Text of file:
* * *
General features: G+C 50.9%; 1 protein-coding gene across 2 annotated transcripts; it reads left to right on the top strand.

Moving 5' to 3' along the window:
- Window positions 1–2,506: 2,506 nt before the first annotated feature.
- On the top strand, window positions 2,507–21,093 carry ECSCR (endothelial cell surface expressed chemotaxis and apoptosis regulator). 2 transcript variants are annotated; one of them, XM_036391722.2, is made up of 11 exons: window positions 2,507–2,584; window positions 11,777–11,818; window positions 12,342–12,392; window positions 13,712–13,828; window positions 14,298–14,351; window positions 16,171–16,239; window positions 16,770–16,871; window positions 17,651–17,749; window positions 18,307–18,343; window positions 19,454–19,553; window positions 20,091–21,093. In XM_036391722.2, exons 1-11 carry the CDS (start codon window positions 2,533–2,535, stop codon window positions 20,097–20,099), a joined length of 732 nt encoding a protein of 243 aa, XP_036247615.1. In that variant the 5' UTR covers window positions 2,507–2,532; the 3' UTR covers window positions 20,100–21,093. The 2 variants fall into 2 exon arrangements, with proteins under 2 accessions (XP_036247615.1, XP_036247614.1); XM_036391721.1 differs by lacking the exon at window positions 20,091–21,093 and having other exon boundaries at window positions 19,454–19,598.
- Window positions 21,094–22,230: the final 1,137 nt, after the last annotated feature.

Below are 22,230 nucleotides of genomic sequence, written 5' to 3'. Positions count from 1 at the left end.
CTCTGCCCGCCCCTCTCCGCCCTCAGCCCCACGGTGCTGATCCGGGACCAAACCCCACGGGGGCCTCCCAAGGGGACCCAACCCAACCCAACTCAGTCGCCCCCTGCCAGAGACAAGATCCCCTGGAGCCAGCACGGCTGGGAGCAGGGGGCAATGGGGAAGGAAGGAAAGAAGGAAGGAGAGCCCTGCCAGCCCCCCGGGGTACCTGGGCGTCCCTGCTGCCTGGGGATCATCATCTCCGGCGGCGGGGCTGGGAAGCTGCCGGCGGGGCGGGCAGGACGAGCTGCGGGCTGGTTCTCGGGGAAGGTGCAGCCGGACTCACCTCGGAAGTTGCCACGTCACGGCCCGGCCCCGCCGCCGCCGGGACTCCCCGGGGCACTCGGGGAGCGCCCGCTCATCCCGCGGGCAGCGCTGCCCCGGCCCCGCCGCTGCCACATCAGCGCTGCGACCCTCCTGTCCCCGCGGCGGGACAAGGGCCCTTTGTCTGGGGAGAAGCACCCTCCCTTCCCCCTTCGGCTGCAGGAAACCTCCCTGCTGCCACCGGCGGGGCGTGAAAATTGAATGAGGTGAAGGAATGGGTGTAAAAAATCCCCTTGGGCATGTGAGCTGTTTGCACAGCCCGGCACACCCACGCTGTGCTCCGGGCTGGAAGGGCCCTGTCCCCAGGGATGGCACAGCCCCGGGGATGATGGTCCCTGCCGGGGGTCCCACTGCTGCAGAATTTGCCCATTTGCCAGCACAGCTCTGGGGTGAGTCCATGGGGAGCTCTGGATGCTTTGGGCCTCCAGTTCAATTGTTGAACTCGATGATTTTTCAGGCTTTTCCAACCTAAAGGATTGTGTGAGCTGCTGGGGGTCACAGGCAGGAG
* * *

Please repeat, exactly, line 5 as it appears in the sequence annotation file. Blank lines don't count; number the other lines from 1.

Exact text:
- Window positions 21,094–22,230: the final 1,137 nt, after the last annotated feature.